Is early diagnosis important? How is testicular cancer diagnosed?

Testicular mass. Testicular cancer is most commonly diagnosed due to painless mass in the testicle. Testicular tumors can grow quite rapidly (with a doubling time of approximately 36 hours), so it is imperative that you see your physician urgently if you do feel mass in one (or both) of your testicles. He/she will be able to order the appropriate tests and get you in to a urologist for treatment.
Testicular exam. Usually by the owner, noting change in size or shape. Early seems better always; however, in testis, even delay does not compromise chance at cure.

Related Questions

Can you tell me about early cures for testicular cancer?

? Not sure what you mean by "early cures" but I can tell you that as a rule, testicular cancer is very curable (even in patients with advanced disease) with surgery plus or minus chemotherapy or radiation therapy. Look for additional info at cancer.gov. Read more...

Could you tell me what are some early signs of testicular cancer?

Mass. A lump that seems to be getting bigger. A change in the size of the testicle. A area in the testicle that feels hard or "gritty". A area of the testicle that feels as if there is some missing or soft. Read more...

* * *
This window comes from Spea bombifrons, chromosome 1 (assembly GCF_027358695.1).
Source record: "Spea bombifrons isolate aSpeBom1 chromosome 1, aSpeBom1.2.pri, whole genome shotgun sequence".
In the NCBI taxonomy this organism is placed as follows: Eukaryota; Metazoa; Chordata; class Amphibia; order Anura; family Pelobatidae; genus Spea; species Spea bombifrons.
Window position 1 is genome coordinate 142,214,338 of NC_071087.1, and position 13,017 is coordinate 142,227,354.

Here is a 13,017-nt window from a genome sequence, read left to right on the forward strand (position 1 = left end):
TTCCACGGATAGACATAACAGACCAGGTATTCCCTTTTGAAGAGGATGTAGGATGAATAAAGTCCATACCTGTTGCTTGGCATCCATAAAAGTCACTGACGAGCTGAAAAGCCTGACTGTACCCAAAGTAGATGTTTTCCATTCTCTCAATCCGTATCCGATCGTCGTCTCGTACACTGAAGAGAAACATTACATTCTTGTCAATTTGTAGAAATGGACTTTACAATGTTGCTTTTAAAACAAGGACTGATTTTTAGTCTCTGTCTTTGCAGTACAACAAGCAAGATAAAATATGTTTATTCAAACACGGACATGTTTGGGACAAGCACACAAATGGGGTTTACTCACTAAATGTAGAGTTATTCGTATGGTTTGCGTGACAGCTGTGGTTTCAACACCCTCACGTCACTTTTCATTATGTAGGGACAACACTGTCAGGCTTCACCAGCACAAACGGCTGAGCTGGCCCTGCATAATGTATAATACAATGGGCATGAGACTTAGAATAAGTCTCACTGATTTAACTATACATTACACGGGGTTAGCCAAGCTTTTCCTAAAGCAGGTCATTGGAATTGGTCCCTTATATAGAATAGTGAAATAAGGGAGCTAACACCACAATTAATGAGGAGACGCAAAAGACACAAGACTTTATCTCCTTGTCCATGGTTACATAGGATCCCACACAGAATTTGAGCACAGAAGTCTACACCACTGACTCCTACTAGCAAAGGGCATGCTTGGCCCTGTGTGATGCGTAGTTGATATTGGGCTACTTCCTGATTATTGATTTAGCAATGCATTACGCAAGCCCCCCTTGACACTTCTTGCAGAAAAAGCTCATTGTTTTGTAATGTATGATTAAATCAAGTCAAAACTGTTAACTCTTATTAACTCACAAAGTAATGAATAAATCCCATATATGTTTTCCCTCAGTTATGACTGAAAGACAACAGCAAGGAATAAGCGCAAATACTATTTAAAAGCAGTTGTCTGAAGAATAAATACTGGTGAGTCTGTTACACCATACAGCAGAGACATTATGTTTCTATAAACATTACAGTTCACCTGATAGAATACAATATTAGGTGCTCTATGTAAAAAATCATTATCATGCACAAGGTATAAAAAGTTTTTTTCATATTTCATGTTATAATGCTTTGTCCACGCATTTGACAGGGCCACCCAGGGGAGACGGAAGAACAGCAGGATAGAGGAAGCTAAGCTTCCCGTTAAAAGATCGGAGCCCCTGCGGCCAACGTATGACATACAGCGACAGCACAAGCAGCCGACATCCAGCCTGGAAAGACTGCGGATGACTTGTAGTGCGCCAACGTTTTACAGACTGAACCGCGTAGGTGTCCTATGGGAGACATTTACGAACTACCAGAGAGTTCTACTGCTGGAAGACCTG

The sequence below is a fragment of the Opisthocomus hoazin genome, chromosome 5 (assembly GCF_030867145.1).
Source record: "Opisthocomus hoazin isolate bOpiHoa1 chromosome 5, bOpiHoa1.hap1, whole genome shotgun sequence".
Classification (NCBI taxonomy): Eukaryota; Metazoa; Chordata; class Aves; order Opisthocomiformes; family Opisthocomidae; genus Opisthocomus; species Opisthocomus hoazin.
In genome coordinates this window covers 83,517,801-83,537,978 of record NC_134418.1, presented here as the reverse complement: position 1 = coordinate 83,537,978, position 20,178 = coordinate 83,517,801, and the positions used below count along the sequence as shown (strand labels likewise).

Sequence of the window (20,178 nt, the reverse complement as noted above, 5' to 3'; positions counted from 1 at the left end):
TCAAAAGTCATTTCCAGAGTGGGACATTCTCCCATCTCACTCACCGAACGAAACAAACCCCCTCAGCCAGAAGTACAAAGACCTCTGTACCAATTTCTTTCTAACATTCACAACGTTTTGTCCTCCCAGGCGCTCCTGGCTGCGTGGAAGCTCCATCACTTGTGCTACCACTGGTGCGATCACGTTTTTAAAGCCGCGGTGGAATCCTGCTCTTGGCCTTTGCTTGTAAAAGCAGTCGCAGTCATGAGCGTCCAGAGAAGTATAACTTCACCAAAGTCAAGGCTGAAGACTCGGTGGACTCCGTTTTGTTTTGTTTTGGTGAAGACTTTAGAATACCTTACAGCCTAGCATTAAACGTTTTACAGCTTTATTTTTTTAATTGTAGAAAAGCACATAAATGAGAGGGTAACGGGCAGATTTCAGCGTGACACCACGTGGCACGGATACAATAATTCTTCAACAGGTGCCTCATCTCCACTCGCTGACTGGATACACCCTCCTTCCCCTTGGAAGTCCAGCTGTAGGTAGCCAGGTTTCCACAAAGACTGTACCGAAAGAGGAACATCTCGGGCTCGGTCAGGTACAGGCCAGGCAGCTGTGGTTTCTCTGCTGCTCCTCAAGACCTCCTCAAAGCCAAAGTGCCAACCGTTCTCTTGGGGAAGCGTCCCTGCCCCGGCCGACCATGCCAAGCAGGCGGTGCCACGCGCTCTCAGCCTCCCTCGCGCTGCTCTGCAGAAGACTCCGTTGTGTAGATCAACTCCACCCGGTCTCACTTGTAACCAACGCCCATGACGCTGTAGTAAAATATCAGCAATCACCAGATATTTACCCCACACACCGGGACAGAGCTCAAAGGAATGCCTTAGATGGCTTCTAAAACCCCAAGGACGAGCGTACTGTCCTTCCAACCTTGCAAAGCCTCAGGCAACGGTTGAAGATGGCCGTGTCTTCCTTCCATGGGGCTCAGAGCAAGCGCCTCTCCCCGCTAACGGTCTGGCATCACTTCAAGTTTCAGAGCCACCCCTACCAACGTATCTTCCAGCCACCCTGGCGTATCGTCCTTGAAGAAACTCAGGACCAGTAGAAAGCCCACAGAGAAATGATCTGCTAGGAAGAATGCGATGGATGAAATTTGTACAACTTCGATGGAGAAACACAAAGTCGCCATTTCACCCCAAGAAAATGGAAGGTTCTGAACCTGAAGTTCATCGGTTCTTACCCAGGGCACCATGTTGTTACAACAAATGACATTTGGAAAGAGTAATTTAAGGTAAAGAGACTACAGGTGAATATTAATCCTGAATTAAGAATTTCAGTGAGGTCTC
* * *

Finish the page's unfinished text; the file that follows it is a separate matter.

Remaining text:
Would blood tests diagnose testicular cancer?

Testicular cancer. Not all testicular cancers can be diagnosed by blood test however elevated ldh, HCG AFP are elevated in most testicular cancers. Read more...
Some can help.. The diagnosis of testicular cancer requires a tissue biopsy to determine that cancer is present and the specific type. There are some tumor markers for testicular cancer that can be detected in the blood to help determine response to chemotherapy and disease activity. These are not present in all patients with testicular cancer and are not used for the actual diagnosis of the cancer. Read more...
Not good option. Blood tests for Alpha feto protein and HCG may be positive in some testicular cancers. But such tests are not usually used as diagnostic tools, but to assess the progress of tumor and/or treatment. Read more...